James Cameron Commissioned a Study to Prove If Jack Could Have Survived in 'Titanic' : 'Only One Could'

"We have done a scientific study to put this whole thing to rest and drive a stake through its heart once and for all," James Cameron said

Editorial use only. No book cover usage. Mandatory Credit: Photo by 20th Century Fox/Paramount/Kobal/Shutterstock (5886183aa) Leonardo Dicaprio, Kate Winslet Titanic - 1997 Director: James Cameron 20th Century Fox/Paramount USA Scene Still Drama
Photo: 20th Century Fox/Paramount/Kobal/Shutterstock

James Cameron is ready to put fan theories about Jack Dawson's death at the end of Titanic "to rest."

The legendary filmmaker, 68, revealed in a new interview with Postmedia, per The Toronto Sun, that he commissioned a scientific study to determine if there really was enough room for both Jack and Rose DeWitt Bukater (played by Leonardo DiCaprio and Kate Winslet, respectively) to fit on the ever-debated floating door after the Titanic sunk.

The theory is one that's been shared for years following the release of Cameron's 1997 blockbuster — with even a 2013 episode of Mythbusters dedicated to the theory, and Keke Palmer hilariously having problems with how things went down.

LOS ANGELES: GOLDEN GLOBE AWARDS (Photo by Frank Trapper/Corbis via Getty Images)
Frank Trapper/Corbis via Getty

"We have done a scientific study to put this whole thing to rest and drive a stake through its heart once and for all," Cameron said, per the outlet. "We have since done a thorough forensic analysis with a hypothermia expert who reproduced the raft from the movie and we're going to do a little special on it that comes out in February."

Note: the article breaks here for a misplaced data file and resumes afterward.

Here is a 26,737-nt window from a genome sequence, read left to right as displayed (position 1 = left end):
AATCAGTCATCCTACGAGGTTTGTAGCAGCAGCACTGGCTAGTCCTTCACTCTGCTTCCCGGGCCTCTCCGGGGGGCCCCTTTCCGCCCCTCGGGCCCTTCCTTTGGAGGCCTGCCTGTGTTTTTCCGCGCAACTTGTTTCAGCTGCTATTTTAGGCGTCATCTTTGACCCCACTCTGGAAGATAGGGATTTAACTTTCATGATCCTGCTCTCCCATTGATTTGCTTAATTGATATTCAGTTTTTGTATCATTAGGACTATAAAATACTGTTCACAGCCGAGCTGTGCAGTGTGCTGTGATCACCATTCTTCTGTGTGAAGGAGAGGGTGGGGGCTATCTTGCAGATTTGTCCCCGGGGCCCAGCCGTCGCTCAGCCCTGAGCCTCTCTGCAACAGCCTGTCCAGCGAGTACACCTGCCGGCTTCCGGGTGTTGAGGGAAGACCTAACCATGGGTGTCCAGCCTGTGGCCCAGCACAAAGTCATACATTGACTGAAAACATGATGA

The study in Cameron's upcoming special — which will coincide with the 4K restoration of Titanic that is set to arrive in theaters in February — took "two stunt people who were the same body mass" as Winslet, 47, and DiCaprio, 48.

Cameron said those involved "put sensors all over them and inside them and we put them in ice water" to see if survival was a possibility. As he explained, "There was no way they both could have survived. Only one could survive."

"[Jack] needed to die," Cameron added. "It's like Romeo and Juliet. It's a movie about love and sacrifice and mortality. The love is measured by the sacrifice … Maybe after 25 years, I won't have to deal with this anymore."

1/18/98 Beverly Hills, CA. James Cameron and Leonardo DiCaprio at the Golden Globe Awards held at the Beverly Hilton.
James Cameron and Leonardo DiCaprio in 1998. Ron Wolfson/Getty

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Cameron previously shared in an interview with the BBC in 2019 that there was "no debate" over what should've happened to the character of Jack, and that the debate itself was "stupid."

"But if you really want to unearth all the dumbass arguments associated with it … I mean, let's go back to, could Romeo have been smart and not taken the poison? Yes," Cameron said. "Could he have decided not to bring his little dagger just in case Juliet might stab herself with it? Yes, absolutely. It sort of misses the point."

PEOPLE will be celebrating the film on its 25th anniversary with a new Titanic special edition, which will include a behind-the-scenes look at its making and legacy. In the issue, Cameron opened up about reuniting with Winslet for the newly released Avatar: The Way of Water, as well as his ongoing obsession with the RMS Titanic.

"Yeah, I was a little bit obsessed there for a while," the director and writer told PEOPLE, adding, "I'm not going back out to the wreck. I've done my investigation. We are putting all our data together with some of the other experts . . . to do a definitive publication on the marine forensics of the wreck."

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